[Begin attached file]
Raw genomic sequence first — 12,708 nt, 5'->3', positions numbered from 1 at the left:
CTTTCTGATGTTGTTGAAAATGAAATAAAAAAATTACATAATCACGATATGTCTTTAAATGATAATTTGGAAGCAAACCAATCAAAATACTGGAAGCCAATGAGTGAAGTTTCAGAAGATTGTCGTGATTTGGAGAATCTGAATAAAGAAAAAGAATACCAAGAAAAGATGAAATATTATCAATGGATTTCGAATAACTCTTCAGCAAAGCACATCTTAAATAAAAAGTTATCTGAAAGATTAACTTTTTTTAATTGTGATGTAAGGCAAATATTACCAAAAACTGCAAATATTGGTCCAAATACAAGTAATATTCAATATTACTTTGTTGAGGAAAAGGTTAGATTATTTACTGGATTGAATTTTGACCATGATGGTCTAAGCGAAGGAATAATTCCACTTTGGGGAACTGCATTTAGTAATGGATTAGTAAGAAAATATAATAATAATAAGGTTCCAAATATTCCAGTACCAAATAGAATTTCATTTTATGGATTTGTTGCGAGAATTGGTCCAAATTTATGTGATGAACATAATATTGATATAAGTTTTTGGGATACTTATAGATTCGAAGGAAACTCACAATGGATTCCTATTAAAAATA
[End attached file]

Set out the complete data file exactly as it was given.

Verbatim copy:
Raw genomic sequence first — 12,708 nt, 5'->3', positions numbered from 1 at the left:
CTTTCTGATGTTGTTGAAAATGAAATAAAAAAATTACATAATCACGATATGTCTTTAAATGATAATTTGGAAGCAAACCAATCAAAATACTGGAAGCCAATGAGTGAAGTTTCAGAAGATTGTCGTGATTTGGAGAATCTGAATAAAGAAAAAGAATACCAAGAAAAGATGAAATATTATCAATGGATTTCGAATAACTCTTCAGCAAAGCACATCTTAAATAAAAAGTTATCTGAAAGATTAACTTTTTTTAATTGTGATGTAAGGCAAATATTACCAAAAACTGCAAATATTGGTCCAAATACAAGTAATATTCAATATTACTTTGTTGAGGAAAAGGTTAGATTATTTACTGGATTGAATTTTGACCATGATGGTCTAAGCGAAGGAATAATTCCACTTTGGGGAACTGCATTTAGTAATGGATTAGTAAGAAAATATAATAATAATAAGGTTCCAAATATTCCAGTACCAAATAGAATTTCATTTTATGGATTTGTTGCGAGAATTGGTCCAAATTTATGTGATGAACATAATATTGATATAAGTTTTTGGGATACTTATAGATTCGAAGGAAACTCACAATGGATTCCTATTAAAAATA